Beethoven wrote his Fourth Symphony in 1806 – the same year in which the world also heard his Fourth Piano Concerto, Razumovsky quartets and Violin Concerto. After completing ‘Eroica’, the composer set about writing his Fifth, but he broke off work on that monumental composition, and his summer holiday in Upper Silesia gave rise to a symphony that embodied the ideal of sérénité, closer in a sense to the spirit of Haydn and Mozart. The Fourth is an unerringly delightful moment of symphonic respite between its mighty neighbours.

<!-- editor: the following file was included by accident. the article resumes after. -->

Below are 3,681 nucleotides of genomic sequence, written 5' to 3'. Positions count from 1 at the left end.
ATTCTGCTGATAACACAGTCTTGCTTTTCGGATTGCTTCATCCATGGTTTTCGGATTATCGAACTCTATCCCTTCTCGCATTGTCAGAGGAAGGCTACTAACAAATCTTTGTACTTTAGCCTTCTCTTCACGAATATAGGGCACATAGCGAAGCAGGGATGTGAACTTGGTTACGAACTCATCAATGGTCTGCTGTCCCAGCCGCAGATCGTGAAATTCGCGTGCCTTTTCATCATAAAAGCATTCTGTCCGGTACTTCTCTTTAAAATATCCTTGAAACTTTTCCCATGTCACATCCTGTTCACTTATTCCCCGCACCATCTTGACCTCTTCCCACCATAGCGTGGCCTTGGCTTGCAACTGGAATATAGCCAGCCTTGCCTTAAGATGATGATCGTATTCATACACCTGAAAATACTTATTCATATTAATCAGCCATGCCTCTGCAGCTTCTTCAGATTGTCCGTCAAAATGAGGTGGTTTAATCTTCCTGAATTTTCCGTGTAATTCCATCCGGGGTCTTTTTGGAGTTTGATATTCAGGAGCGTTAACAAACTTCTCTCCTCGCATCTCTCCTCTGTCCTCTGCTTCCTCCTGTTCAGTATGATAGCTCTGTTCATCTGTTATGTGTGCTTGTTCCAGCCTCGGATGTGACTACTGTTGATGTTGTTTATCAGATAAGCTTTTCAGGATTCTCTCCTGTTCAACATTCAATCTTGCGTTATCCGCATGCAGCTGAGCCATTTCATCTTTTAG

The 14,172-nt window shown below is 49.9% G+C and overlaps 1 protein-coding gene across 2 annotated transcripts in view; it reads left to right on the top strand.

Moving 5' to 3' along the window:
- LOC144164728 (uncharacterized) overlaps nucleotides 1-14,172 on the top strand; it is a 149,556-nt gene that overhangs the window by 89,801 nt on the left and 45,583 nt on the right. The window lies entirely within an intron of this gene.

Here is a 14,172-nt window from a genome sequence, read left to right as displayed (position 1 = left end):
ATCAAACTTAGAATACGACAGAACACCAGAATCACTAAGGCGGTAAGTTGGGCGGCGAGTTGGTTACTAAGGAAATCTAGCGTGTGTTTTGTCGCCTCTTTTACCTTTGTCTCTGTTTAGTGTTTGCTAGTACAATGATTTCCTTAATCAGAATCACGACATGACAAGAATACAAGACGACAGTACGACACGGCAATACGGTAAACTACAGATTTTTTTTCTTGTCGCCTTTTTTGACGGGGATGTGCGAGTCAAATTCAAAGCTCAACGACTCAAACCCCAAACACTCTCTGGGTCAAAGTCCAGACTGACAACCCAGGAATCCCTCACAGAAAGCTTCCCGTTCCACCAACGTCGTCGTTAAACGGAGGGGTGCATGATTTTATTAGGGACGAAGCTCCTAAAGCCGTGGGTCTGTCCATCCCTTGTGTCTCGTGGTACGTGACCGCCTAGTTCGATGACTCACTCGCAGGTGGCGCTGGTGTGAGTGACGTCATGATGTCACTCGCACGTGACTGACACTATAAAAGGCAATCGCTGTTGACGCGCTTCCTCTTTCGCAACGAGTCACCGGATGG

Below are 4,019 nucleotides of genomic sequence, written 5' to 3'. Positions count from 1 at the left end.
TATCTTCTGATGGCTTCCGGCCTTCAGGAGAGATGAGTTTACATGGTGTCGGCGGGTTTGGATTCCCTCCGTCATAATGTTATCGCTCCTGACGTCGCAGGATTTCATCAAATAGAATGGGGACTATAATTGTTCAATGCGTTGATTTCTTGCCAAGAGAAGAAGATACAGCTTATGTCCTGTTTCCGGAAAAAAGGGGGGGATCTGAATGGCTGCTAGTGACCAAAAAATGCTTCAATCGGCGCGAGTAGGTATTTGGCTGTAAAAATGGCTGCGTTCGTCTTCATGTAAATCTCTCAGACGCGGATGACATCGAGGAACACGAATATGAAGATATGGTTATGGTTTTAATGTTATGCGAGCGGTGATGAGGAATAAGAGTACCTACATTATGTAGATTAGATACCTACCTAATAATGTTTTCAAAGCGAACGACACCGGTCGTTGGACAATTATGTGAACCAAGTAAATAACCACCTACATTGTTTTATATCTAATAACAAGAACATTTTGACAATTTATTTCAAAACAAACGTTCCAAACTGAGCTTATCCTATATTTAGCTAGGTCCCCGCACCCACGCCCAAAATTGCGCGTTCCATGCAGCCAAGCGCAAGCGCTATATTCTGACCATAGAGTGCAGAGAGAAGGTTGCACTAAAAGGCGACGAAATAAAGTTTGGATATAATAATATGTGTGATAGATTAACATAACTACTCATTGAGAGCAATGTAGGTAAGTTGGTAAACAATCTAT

The First Concerto for Horn and Orchestra by the 19-year-old Richard Strauss, the son of a distinguished French horn player, is one of the young composer’s first works for a solo instrument, and it immediately found a place in the French horn repertoire, at the same time attesting to the development of the composition technique and musical language of the future composer of the Alpine Symphony.
The ‘quasi-Classical’ programme of this concert led by Paul Goodwin is completed by an orchestral suite from Jean-Philippe Rameau’s last music tragedy, Les Boréades, from 1763. Due to an unfortunate set of circumstances, this work had to wait more than 200 years for its first performance. The eighteenth-century score displays beguilingly subtle orchestration, charming dance rhythms and tone painting that is discernible to contemporary listeners as well.